By Elizabeth Sitotombe
JANUARY is cervical cancer awareness month.
Every two minutes a woman dies from cervical cancer.
The good news is that it is preventable and curable with early detection and treatment.
Cervical cancer is the fourth most common cancer among women globally, with an estimated 604 000 new cases and 342 000 deaths in 2020 according to WHO.
About 90 percent of the new cases and deaths worldwide, in 2020, occurred in low and middle income countries.
A majority of cervical cancer is due to the human papillomavirus.
Two human papillomavirus (HPV) types are responsible for nearly 50 percent of high grade cervical cancer. HPV is mainly transmitted through sexual contact and most people are infected with HPV shortly after the onset of sexual activity.
Women living with HIV are six times more likely to develop cervical cancer as compared to those living without the virus. It takes 15-20 years for cervical cancer to develop in women with normal immune systems and five to 10 years in women with weakened immune systems, such as those with untreated HIV infection.
In Zimbabwe, cervical cancer is the second most frequent cancer among women aged 15-49 years. According to the Human Papillomavirus (HPV) and Related Cancers in Zimbabwe report, all women 15 years and older are at risk of developing cervical cancer.
Zimbabwe records 7 000 new cases of cancer every year, of which 60 percent are associated with HIV. Of these cases, 60 percent affect women, with cervical cancer accounting for 33,5 percent.
According to the global cancer repository, in 2018, Zimbabwe was estimated to have the fifth highest incidence rate (61,7 per 100 000 women) and fourth highest mortality rate (43 per 100 000 women) from cervical cancer in the world.
The Government of Zimbabwe has been implementing several strategies covering cancer prevention, early diagnosis, including screening, treatment and care to address the continued rising cancer burden.
Cervical cancer screening is offered for free in most Government health facilities.
Health Ambassador First Lady Dr Amai Auxillia Mnangagwa committed herself to fighting and campaigning against cervical cancer since 2017 and has put in a lot of work in raising awareness among women.
Under the First Lady’s all inclusive national empowerment programmes under which no-one is to be left behind her Angel of Hope Foundation’s mobile clinic has undertaken cancer screening outreach programmes to remote areas of the country where health facilities are not easily accessible.
Under her campaign, hundreds of women have been screened for cervical cancer and other cancers, like breast cancer.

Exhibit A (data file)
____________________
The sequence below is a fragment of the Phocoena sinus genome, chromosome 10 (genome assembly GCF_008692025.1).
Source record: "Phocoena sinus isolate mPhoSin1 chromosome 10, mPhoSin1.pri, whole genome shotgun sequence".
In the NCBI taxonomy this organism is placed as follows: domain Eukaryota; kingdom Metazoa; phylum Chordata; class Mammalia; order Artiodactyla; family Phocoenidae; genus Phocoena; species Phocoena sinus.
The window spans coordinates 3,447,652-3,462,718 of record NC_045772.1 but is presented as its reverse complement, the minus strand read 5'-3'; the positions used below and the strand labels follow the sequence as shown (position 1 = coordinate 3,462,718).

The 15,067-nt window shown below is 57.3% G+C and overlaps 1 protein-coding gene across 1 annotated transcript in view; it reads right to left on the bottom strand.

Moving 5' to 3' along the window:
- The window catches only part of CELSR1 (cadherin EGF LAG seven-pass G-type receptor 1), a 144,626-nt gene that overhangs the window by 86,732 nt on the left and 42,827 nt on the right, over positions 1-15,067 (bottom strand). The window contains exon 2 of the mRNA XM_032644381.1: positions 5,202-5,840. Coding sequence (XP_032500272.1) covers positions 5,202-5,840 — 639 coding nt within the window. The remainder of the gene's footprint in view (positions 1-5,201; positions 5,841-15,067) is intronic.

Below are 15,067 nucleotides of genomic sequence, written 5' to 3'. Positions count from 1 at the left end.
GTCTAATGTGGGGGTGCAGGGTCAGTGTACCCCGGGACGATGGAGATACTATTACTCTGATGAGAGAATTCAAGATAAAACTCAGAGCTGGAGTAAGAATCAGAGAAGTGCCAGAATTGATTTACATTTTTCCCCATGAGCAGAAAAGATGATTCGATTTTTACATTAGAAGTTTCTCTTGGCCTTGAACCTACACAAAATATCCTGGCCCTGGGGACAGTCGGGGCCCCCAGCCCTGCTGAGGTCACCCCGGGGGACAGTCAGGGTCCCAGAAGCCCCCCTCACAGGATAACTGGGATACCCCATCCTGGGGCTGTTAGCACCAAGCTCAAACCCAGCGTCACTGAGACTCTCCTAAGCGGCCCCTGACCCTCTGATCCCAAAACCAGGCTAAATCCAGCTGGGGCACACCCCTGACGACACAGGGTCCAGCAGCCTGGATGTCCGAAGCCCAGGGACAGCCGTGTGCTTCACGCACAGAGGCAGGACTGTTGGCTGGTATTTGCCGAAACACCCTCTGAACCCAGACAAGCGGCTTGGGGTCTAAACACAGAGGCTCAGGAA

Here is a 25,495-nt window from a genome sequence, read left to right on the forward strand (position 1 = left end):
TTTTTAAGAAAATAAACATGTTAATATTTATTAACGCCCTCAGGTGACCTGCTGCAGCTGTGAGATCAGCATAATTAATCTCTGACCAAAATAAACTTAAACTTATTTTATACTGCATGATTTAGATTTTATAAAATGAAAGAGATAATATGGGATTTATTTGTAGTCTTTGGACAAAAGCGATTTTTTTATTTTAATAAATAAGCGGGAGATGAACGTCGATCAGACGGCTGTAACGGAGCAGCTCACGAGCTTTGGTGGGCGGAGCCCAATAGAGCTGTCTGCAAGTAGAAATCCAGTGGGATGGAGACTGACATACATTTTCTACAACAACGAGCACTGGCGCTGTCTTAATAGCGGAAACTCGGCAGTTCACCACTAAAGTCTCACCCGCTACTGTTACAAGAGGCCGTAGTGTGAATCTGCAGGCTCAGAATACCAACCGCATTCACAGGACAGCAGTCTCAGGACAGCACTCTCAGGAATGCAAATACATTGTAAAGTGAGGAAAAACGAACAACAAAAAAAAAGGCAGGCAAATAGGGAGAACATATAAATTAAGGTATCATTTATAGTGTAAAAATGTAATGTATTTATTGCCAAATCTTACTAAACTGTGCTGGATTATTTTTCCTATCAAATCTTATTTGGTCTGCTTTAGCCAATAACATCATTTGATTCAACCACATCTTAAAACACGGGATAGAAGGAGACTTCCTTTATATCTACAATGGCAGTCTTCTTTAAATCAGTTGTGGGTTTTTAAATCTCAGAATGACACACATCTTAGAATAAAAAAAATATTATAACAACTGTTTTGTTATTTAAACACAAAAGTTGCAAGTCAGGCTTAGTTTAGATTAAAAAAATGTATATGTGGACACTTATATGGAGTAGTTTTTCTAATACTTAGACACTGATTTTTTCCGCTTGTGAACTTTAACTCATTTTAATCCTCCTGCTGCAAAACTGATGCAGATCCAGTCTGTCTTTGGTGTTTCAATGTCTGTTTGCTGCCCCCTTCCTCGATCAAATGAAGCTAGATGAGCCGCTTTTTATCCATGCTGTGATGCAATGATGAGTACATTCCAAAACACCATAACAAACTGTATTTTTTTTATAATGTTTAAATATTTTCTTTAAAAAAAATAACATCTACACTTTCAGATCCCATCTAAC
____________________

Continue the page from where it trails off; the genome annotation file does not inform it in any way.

Early detection is key to successfully treating any form of cancer. Cervical cancer does not usually exhibit any noticeable symptoms in the early stages.
Early symptoms of cervical cancer include:
- changes to vaginal discharge
- vaginal bleeding that is unusual, including during or after sex
- heavier periods than usual
- pain during sex
- pain in the lower back between hip bones or in the lower tummy
- It is important to note, however, that other conditions like endometriosis or fibroids may exhibit the same symptoms.
Advanced cervical cancer
- weight loss
- leg pain that feels like a persistent sharp or dull ache
- leakage of urine or faeces from the vagina
- blood in urine
- difficulty urinating and bowel movement
The most effective way is to begin screening at an early stage. Generally, women should be regularly screened from age 30. However, women living with HIV should be screened from age 25.
In May 2018, Zimbabwe introduced HPV vaccination into the national immunisation programme. The HPV vaccine targets the HPV types that most commonly cause cervical cancer and can cause some cancers of the vulva, vagina, anus and oropharynx.
It also protects against the HPV types that cause most genital warts. It is less effective in preventing HPV-related diseases in young women who are already sexually active. That is because it prevents the HPV before a person is exposed to it.
The HPV vaccine is given in two doses that should begin when a girl is between nine and 14 years old. It is also recommended for girls and women aged 13 through 26 years who have not yet been vaccinated or completed the vaccine series.
The HPV vaccine is safe, effective and protects against cervical cancer. WHO recommends that all girls be vaccinated with one or two doses of the HPV vaccine. This will reduce their chances of getting cervical cancer later in life.
Ladies, better be safe than sorry!
Get screened each chance you get and let’s get our young ones vaccinated too.